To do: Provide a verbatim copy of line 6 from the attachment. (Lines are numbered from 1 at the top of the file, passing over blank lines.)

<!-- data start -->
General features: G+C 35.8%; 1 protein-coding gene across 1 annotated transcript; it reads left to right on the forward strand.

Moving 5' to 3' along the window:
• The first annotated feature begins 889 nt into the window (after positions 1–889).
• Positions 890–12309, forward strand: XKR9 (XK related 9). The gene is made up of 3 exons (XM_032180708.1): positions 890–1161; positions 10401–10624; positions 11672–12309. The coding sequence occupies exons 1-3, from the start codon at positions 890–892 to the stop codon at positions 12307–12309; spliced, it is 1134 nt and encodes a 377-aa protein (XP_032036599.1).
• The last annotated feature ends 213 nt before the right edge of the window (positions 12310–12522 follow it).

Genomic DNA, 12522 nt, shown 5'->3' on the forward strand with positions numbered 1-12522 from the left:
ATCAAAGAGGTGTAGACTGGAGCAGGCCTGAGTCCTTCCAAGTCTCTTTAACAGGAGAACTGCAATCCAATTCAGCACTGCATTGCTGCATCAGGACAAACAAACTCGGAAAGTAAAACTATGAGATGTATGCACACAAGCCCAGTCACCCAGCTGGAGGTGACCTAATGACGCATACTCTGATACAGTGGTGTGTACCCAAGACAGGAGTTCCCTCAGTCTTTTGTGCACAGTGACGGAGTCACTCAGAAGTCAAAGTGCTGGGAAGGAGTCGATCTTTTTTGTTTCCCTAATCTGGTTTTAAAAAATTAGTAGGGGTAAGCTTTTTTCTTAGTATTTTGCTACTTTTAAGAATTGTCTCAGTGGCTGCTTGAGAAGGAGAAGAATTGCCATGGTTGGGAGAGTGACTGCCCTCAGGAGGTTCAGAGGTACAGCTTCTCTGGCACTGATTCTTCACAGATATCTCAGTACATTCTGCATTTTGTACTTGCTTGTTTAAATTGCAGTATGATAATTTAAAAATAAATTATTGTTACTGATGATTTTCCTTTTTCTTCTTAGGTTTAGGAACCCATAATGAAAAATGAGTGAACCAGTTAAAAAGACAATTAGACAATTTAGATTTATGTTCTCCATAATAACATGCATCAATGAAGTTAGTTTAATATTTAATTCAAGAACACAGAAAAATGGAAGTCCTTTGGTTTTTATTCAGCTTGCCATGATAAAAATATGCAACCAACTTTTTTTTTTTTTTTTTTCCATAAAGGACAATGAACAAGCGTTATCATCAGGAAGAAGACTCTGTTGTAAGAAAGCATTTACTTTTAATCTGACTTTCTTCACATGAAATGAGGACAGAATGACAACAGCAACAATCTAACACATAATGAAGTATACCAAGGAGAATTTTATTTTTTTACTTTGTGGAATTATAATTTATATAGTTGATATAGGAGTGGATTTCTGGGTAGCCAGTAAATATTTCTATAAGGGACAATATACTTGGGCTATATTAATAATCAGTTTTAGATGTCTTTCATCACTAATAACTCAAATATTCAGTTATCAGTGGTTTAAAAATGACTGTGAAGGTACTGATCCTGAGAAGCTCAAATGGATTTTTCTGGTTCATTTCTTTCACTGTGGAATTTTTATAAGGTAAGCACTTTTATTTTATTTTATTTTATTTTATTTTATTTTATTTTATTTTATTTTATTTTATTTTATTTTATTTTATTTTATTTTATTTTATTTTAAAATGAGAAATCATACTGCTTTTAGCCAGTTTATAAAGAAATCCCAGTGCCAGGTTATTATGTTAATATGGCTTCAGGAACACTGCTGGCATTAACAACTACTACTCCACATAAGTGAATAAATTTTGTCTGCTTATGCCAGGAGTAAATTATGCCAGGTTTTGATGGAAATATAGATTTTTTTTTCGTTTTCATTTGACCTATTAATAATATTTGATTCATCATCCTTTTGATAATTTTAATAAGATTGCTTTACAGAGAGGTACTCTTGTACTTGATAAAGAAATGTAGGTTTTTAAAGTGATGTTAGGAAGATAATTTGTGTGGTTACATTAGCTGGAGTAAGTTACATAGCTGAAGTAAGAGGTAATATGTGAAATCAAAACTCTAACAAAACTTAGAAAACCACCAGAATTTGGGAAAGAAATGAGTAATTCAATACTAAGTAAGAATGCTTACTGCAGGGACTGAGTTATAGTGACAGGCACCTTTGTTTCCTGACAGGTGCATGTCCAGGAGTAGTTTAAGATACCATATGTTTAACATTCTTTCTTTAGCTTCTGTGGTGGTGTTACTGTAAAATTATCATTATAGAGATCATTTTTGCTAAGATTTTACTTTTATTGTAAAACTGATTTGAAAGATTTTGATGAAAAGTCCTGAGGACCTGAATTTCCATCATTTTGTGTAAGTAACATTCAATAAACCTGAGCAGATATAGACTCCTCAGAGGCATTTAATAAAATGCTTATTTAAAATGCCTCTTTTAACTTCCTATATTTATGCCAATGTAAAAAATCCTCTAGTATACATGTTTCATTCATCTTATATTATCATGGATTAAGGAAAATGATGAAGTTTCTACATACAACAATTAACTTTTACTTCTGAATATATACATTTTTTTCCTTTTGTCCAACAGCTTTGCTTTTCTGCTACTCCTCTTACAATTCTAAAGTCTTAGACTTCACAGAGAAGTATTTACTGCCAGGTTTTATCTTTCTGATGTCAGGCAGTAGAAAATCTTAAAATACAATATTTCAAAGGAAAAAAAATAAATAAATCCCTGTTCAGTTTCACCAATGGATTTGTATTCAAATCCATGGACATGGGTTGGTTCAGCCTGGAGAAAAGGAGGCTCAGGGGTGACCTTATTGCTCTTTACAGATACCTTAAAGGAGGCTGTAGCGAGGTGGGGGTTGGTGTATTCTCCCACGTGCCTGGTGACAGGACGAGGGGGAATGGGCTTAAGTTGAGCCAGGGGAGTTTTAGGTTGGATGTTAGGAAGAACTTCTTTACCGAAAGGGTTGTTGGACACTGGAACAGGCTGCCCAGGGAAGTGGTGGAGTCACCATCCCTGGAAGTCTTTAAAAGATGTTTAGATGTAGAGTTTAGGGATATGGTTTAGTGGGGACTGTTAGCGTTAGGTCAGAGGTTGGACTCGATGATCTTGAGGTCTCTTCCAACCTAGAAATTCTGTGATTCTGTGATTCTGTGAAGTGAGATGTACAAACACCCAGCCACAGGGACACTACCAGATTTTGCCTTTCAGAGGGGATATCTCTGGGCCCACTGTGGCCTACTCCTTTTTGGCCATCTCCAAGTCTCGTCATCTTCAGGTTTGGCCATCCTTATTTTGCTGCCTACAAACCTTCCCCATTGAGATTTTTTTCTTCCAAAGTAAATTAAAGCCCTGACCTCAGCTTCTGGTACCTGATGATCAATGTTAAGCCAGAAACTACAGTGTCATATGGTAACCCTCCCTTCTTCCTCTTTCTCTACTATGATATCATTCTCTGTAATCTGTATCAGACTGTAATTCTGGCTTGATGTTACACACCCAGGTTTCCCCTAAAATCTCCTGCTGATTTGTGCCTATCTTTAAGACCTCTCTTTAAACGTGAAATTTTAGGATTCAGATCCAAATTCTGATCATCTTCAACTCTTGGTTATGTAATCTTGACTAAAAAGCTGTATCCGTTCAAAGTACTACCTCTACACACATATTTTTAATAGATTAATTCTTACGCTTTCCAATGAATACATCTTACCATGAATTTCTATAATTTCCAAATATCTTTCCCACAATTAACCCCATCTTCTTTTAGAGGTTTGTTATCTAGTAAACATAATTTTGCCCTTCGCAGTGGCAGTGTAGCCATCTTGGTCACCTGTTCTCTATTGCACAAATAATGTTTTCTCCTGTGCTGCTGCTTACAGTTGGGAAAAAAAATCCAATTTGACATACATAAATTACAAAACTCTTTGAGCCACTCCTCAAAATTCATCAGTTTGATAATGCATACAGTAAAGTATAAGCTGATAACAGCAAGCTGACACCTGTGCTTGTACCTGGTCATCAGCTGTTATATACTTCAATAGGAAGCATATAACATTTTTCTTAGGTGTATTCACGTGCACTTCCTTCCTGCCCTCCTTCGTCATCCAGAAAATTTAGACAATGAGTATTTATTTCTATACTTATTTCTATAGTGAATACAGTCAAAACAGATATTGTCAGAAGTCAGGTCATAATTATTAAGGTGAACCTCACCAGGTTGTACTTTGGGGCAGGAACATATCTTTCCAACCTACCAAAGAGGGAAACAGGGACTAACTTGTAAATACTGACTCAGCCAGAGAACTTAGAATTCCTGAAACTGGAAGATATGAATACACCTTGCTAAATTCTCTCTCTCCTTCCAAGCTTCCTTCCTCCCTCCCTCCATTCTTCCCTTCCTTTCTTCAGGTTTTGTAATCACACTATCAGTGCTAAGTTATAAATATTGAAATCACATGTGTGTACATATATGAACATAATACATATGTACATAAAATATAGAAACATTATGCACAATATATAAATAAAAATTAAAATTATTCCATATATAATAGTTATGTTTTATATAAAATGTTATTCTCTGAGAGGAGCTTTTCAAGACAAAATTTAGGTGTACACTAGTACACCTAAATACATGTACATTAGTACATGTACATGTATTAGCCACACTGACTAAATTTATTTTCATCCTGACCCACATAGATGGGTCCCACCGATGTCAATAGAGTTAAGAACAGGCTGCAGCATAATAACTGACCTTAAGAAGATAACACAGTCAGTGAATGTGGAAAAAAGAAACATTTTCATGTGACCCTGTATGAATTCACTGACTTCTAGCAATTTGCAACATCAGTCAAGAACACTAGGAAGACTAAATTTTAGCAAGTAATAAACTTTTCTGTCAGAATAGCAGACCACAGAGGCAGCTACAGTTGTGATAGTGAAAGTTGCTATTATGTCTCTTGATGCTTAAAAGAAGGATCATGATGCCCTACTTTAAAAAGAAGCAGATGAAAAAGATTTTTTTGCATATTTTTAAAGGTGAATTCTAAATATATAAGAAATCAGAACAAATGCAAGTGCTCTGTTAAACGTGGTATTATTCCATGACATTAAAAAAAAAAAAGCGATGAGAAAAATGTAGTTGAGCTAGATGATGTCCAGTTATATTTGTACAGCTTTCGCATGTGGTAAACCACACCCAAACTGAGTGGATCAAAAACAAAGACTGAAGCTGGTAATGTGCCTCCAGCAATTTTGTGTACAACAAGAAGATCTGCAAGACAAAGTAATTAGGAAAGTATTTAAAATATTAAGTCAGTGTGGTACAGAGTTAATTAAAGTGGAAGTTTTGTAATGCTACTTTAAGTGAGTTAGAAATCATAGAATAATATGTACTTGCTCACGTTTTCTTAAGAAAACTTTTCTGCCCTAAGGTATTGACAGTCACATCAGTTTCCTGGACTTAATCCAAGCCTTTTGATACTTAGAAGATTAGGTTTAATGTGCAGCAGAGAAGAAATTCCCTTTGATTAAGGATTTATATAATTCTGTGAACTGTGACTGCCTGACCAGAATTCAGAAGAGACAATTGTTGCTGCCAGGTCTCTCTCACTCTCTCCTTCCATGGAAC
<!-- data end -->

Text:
Genomic DNA, 12522 nt, shown 5'->3' on the forward strand with positions numbered 1-12522 from the left: